Due to interaction of the organic substances contained in the binding agent according to the present invention, in particular the thermoplastic polymers, the fibers of rock wool, for example, crystallize at temperatures above about 700C. The fibers maintain their shape essentially, their surface appears somewhat roughened, and they show themselves as being crystalline in a polarization microsope.
  • [0031]
    This could be a mechanistic explanation for mineral wool KI-40, which is bonded with a stabilizer-containing binding agent, endures temperatures of up to about 1000C without being sintered or even being melted.
  • [0032]
    It was shown, that stabilizers comprising colloidal metal oxides, especially nanogels and/or ceramic and / or glass particles according to claims 7 to 9, which are added to the binding agent, are particularly advantageous.
  • [0033]
    A further benefit of using fiber-stabilizers according to the claims 7 to 9 is, that the higher the proportion of the stabilizers is the less flameproofing agents are required to obtain the same temperature resistance and fire strength of bound mineral wool products.
  • [0034]
    A preferred embodiment of the present invention uses at least 10 % of phenolic resin relative to the dry mass of the binding agent.
  • [0035]
    The subclaims 11 and 12 represent preferred quantitative compositions of the binding agent used for the present invention.
  • [0036]
    The subclaims 14 to 15 represent preferred embodiments of the mineral wool product of the present invention.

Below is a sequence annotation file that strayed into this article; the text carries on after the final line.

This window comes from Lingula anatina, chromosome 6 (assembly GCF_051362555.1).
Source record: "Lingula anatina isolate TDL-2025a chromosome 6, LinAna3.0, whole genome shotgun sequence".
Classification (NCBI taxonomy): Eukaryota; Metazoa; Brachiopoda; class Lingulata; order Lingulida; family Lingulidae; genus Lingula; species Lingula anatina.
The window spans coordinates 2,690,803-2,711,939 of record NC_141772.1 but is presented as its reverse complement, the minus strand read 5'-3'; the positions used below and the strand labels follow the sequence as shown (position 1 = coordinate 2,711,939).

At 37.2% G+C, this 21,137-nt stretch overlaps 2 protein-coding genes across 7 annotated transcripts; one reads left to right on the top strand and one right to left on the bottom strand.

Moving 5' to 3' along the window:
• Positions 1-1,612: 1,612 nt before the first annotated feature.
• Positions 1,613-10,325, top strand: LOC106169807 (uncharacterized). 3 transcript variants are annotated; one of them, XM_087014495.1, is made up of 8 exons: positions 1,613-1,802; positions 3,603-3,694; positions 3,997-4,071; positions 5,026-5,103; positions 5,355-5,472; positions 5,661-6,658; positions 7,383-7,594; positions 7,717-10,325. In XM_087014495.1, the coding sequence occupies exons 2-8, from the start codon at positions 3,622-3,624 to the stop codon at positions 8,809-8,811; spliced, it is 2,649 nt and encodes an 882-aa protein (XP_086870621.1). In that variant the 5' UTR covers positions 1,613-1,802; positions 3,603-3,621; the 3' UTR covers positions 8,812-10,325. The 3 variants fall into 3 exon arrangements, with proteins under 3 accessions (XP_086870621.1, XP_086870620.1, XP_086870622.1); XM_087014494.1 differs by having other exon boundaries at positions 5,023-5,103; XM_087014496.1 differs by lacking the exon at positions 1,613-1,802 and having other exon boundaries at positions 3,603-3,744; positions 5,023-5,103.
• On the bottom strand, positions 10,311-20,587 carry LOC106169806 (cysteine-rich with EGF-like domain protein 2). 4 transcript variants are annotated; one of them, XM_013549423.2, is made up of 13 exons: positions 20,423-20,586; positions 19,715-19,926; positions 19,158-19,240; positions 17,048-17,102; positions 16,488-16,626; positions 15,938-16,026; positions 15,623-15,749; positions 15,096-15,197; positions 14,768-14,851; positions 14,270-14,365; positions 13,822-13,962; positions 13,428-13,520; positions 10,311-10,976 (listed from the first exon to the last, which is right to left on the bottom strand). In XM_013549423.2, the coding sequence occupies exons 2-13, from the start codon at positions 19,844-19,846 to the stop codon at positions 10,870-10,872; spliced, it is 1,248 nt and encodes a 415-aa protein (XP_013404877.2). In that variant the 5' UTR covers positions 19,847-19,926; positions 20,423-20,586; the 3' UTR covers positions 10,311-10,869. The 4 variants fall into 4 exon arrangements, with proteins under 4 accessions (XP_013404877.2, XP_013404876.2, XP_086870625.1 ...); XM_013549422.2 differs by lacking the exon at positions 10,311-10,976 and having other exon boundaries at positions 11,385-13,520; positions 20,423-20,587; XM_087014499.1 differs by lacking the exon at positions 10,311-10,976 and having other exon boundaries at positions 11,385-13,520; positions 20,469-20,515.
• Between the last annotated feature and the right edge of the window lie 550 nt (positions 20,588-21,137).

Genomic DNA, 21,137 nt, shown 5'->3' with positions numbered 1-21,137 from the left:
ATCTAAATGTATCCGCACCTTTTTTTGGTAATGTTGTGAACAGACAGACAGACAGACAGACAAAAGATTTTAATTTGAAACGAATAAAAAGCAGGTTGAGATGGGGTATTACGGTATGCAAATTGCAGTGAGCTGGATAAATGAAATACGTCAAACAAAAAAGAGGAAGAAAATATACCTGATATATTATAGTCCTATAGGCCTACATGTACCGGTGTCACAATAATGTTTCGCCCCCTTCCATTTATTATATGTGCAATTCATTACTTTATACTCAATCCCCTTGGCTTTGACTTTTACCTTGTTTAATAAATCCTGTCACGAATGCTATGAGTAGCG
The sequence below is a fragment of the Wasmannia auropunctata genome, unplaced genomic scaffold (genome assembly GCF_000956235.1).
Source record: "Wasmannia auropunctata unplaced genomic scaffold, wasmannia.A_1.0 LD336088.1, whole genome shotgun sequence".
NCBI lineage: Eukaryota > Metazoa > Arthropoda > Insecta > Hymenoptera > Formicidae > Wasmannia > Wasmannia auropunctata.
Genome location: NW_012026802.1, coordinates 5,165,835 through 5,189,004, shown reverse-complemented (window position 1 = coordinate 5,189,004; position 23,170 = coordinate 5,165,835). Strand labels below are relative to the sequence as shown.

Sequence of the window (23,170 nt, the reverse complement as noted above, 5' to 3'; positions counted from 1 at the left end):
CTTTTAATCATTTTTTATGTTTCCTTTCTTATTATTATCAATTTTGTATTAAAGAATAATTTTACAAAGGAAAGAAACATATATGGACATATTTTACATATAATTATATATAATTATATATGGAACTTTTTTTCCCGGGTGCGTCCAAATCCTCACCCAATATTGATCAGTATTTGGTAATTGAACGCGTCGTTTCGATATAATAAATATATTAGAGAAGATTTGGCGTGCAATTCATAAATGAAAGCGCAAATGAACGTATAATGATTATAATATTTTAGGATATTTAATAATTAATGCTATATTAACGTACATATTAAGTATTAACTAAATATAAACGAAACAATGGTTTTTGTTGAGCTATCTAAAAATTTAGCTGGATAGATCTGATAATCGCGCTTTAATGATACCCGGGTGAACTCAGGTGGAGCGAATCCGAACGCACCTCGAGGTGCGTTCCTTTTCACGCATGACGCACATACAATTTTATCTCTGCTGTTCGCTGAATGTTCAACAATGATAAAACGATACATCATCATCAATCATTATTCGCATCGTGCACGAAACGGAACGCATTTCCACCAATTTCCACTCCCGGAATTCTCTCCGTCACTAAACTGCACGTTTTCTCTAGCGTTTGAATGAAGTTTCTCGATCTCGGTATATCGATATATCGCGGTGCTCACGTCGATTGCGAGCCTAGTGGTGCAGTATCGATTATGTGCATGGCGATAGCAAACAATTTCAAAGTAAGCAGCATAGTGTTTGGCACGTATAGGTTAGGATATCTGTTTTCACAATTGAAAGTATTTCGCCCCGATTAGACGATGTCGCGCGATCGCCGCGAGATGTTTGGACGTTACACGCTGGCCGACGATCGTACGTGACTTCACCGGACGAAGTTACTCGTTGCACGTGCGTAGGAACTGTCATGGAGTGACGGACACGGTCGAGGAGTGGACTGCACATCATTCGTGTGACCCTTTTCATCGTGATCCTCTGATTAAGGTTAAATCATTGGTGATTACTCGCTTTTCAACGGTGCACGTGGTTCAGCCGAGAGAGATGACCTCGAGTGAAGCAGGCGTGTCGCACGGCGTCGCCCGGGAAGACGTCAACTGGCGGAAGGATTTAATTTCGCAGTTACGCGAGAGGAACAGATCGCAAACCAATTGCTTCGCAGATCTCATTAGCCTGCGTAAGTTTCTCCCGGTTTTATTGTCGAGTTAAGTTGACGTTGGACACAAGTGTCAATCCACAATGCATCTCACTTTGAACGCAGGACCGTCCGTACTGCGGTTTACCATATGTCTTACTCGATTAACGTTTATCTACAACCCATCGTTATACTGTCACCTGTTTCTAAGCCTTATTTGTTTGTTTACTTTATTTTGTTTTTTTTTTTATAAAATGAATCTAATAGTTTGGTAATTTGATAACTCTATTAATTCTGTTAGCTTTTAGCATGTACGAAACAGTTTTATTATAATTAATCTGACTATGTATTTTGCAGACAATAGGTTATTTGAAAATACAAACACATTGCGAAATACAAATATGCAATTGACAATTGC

• [0037]
    Further benefits and features follow from the descripiton of embodiments of the present invention.
  • Example 1
  • [0038]
    For production of a further binding agent according to the present invention at first the following components were blended to a flameproofing compound:
    • 60 parts water
    • 65 parts of an ammonium-polyphosphate flameproofing agent
    • 50 parts of a copolymer based on acrylic acid ester also using acrylonitrile as a thermoplastic polymer cross-linkable with phenolic resin, and then
    • 175 parts of said flameproofing compound were mixed with 50 parts phenolic resin such that a solids content of about 40 % was provided.
  • [0039]
    After that, this blend was sprayed in a known manner onto the KI 40 fibers in the dropping pipe.
  • [0040]
    Mineral wool plates to be used as fire-protection elements for fireproof doors have also shown in the fire-resistance test to have a hold-up time of at least 90 minutes according to DIN 4102, part 5.
Patent Citations
Cited PatentFiling datePublication dateApplicantTitle
DE3401835A120 Jan 198425 Jul 1985Basf AgHalogenfreie, flammgeschuetzte thermoplastische formmasse
JPS49103919A Title not available
JPS58118244A Title not available
US538971626 Jun 199214 Feb 1995Georgia-Pacific Resins, Inc.Fire resistant cured binder for fibrous mats
US54846536 Apr 199416 Jan 1996Herbert Malarkey Roofing CompanyFire resistant mat
Classifications
International ClassificationC03C25/26, C03C25/34, C08K5/00, C04B26/12, C04B20/00, C09J161/04, C08K13/02, C09K21/00
Cooperative ClassificationC03C25/34, C03C25/26, C04B26/122, C04B20/008, C08K5/0066, C09J161/04